Primary production during nutrient-induced blooms at elevated CO2 concentrations
1Department of Biology, University of Bergen, 5020 Bergen, Norway
2Alfred Wegener Institute (AWI) for Marine and Polar Research, Am Handelshafen 12, 27570 Bremerhaven, Germany
3Bjerknes Centre for Climate Research, Univ. of Bergen, Allégaten 55, 5007 Bergen, Norway
4Leibniz Institut für Meereswissenschaften, IFM-GEOMAR, Kiel, Germany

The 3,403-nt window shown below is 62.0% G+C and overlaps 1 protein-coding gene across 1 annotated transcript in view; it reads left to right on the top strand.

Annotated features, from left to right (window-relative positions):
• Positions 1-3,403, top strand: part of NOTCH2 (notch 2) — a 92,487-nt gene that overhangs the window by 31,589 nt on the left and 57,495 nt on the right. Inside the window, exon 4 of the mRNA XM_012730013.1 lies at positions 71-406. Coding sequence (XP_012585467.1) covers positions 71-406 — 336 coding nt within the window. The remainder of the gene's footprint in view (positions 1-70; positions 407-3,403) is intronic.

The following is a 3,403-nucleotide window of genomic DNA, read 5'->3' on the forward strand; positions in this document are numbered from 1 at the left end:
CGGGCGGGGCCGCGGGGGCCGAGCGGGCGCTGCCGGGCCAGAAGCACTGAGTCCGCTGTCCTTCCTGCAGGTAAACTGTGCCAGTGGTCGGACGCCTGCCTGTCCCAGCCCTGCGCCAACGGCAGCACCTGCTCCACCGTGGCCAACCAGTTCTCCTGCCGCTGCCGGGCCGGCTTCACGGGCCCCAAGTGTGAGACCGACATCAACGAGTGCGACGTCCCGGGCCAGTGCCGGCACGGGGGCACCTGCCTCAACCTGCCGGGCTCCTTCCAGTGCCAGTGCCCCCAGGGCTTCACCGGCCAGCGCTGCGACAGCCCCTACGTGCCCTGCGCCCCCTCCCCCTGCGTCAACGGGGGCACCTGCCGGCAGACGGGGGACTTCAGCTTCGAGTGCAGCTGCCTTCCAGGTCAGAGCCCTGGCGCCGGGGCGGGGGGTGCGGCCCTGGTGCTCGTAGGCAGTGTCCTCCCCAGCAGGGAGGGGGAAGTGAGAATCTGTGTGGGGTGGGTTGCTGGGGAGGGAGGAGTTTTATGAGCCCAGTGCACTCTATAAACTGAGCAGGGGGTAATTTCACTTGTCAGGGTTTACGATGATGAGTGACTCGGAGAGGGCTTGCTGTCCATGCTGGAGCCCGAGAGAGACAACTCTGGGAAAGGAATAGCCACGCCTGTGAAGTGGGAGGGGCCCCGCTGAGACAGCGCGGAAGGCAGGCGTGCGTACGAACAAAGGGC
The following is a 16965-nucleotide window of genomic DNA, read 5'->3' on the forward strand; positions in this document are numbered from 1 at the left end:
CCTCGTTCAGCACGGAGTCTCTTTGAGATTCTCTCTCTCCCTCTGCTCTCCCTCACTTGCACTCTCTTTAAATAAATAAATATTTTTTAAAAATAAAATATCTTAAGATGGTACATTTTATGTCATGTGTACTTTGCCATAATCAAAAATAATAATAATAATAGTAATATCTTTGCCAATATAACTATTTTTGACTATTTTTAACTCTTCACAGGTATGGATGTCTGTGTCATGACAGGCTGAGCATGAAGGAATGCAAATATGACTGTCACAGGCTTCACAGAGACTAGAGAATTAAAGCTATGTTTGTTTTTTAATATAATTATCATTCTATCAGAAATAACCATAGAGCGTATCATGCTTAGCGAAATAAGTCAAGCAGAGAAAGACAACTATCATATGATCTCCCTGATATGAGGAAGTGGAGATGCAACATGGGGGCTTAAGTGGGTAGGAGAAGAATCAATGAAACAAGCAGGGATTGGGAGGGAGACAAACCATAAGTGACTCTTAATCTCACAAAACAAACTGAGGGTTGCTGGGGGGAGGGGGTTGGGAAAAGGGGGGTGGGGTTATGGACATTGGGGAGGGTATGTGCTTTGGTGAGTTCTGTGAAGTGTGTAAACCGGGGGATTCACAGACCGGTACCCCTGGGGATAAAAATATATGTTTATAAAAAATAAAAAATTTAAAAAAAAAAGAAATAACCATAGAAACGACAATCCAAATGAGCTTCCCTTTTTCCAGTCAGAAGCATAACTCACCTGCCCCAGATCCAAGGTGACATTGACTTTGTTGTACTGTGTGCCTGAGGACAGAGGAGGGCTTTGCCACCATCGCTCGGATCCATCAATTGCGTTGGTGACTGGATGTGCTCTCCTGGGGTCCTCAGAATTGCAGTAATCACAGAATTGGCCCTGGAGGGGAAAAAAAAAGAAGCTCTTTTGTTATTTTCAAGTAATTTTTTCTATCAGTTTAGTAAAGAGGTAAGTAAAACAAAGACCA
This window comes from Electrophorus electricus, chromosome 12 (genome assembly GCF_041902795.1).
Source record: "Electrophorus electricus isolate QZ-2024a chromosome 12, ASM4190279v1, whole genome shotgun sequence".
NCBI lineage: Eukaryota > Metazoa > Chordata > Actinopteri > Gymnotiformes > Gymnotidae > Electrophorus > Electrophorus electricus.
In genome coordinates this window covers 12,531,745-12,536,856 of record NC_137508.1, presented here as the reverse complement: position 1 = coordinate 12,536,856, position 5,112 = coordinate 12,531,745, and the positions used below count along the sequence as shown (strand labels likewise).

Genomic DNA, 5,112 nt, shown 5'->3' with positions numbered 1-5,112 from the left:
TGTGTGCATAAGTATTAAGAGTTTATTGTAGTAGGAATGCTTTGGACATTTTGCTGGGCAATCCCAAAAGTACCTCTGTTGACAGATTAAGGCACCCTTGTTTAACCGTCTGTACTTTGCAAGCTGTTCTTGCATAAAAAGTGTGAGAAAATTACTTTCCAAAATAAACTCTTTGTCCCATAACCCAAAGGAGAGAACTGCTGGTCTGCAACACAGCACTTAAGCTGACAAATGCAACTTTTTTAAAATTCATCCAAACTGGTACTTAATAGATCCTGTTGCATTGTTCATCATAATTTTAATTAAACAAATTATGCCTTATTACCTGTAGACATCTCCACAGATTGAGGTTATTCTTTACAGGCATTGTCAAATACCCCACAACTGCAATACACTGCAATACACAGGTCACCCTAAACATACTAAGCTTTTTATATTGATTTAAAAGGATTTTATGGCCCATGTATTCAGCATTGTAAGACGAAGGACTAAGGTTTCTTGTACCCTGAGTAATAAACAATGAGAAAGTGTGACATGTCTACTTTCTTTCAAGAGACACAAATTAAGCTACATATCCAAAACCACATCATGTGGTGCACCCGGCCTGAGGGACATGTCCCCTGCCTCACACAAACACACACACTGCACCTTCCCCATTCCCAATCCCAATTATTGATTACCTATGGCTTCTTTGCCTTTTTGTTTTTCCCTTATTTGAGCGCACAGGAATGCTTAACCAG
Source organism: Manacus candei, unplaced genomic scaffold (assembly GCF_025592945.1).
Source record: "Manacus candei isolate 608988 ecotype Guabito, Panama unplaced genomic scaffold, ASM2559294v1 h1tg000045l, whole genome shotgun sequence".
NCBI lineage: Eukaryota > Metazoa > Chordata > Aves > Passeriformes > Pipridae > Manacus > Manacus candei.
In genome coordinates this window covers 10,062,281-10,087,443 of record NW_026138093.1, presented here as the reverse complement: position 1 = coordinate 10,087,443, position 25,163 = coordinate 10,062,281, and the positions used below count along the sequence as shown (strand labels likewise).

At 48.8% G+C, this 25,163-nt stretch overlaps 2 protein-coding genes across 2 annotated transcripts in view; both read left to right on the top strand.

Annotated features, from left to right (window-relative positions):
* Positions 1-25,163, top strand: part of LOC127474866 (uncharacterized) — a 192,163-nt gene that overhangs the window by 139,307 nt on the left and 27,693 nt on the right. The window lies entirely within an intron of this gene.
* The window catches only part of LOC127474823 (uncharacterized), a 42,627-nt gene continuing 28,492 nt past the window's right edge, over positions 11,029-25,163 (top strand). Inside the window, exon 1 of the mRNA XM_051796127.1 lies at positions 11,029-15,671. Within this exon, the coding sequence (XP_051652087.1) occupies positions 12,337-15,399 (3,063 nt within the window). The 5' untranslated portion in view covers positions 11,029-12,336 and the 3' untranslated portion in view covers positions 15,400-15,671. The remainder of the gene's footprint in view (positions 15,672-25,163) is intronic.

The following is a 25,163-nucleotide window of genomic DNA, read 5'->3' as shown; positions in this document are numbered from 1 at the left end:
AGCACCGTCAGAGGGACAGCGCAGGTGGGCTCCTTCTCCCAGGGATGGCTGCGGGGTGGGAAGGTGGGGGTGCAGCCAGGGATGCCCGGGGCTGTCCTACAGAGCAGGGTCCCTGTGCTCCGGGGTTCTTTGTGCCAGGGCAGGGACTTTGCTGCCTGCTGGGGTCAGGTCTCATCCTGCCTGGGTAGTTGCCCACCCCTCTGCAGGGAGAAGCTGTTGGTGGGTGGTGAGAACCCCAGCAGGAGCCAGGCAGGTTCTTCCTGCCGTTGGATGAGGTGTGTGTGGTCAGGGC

Abstract. Mesocosms experiments (PeECE II and PeECE III) were carried out in 9 transparent mesocosms. Prior to the experimental period, the seawater carbonate system was manipulated to achieve three different levels of CO2. At the onset of the experimental period, nutrients were added to all mesocosms in order to initiate phytoplankton blooms. Rates of primary production were measured by in-situ incubations using 14C-incorporation and oxygen production/consumption. Particulate primary production by 14C was also size fractionated and compared with phytoplankton species composition. Nutrient supply increased the primary production rates, and a net autotrophic phase with 14C-fixation rates up to 4 times higher than initial was observed midway through the 24 days experiment before net community production returned to near-zero and 14C-fixation rates relaxed back to lower than initial. We found a trend in the 14C-based measurements towards higher cumulative primary production at higher pCO2, consistent with recently published results for DIC removal (Riebesell et al., 2007). There where found differences to the size fractionated primary production response to CO2 treatments. The plankton composition changes throughout the bloom, however, resulted in no significant response until the final phase of the experiment where phytoplankton growth became nutrient limited, and phytoplankton community changed from diatom to flagellate dominance. This opens for the two alternative hypotheses that such an effect is associated with mineral nutrient limited growth, and/or with phytoplankton species composition. The lack of a clear net heterotrophic phase in the last part of the experiment supports the idea that a substantial part of production in the upper layer was not degraded locally, but either accumulated there or was exported vertically.